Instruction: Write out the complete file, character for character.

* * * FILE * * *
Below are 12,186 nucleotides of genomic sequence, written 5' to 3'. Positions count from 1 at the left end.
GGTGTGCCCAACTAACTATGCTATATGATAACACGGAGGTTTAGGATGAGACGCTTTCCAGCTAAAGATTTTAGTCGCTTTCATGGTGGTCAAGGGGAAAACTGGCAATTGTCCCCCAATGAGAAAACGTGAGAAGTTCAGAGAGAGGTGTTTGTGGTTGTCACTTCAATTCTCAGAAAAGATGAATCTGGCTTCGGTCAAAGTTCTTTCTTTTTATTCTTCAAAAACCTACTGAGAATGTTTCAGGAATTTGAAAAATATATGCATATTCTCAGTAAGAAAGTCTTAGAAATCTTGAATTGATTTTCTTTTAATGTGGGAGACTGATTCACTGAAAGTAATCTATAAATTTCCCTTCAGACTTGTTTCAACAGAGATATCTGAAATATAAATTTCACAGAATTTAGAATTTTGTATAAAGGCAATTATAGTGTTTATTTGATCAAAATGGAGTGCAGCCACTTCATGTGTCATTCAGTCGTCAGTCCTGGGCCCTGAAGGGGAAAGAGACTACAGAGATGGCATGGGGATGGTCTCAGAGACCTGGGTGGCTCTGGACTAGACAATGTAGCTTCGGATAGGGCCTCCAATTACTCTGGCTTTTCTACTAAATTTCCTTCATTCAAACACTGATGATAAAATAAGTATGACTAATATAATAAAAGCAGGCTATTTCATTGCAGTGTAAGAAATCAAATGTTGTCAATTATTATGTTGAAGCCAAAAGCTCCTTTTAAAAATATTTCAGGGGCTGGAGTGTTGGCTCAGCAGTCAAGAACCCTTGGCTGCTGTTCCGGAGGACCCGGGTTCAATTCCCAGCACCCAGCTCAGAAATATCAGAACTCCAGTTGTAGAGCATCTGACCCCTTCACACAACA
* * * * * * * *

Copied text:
Below are 12,186 nucleotides of genomic sequence, written 5' to 3'. Positions count from 1 at the left end.
GGTGTGCCCAACTAACTATGCTATATGATAACACGGAGGTTTAGGATGAGACGCTTTCCAGCTAAAGATTTTAGTCGCTTTCATGGTGGTCAAGGGGAAAACTGGCAATTGTCCCCCAATGAGAAAACGTGAGAAGTTCAGAGAGAGGTGTTTGTGGTTGTCACTTCAATTCTCAGAAAAGATGAATCTGGCTTCGGTCAAAGTTCTTTCTTTTTATTCTTCAAAAACCTACTGAGAATGTTTCAGGAATTTGAAAAATATATGCATATTCTCAGTAAGAAAGTCTTAGAAATCTTGAATTGATTTTCTTTTAATGTGGGAGACTGATTCACTGAAAGTAATCTATAAATTTCCCTTCAGACTTGTTTCAACAGAGATATCTGAAATATAAATTTCACAGAATTTAGAATTTTGTATAAAGGCAATTATAGTGTTTATTTGATCAAAATGGAGTGCAGCCACTTCATGTGTCATTCAGTCGTCAGTCCTGGGCCCTGAAGGGGAAAGAGACTACAGAGATGGCATGGGGATGGTCTCAGAGACCTGGGTGGCTCTGGACTAGACAATGTAGCTTCGGATAGGGCCTCCAATTACTCTGGCTTTTCTACTAAATTTCCTTCATTCAAACACTGATGATAAAATAAGTATGACTAATATAATAAAAGCAGGCTATTTCATTGCAGTGTAAGAAATCAAATGTTGTCAATTATTATGTTGAAGCCAAAAGCTCCTTTTAAAAATATTTCAGGGGCTGGAGTGTTGGCTCAGCAGTCAAGAACCCTTGGCTGCTGTTCCGGAGGACCCGGGTTCAATTCCCAGCACCCAGCTCAGAAATATCAGAACTCCAGTTGTAGAGCATCTGACCCCTTCACACAACA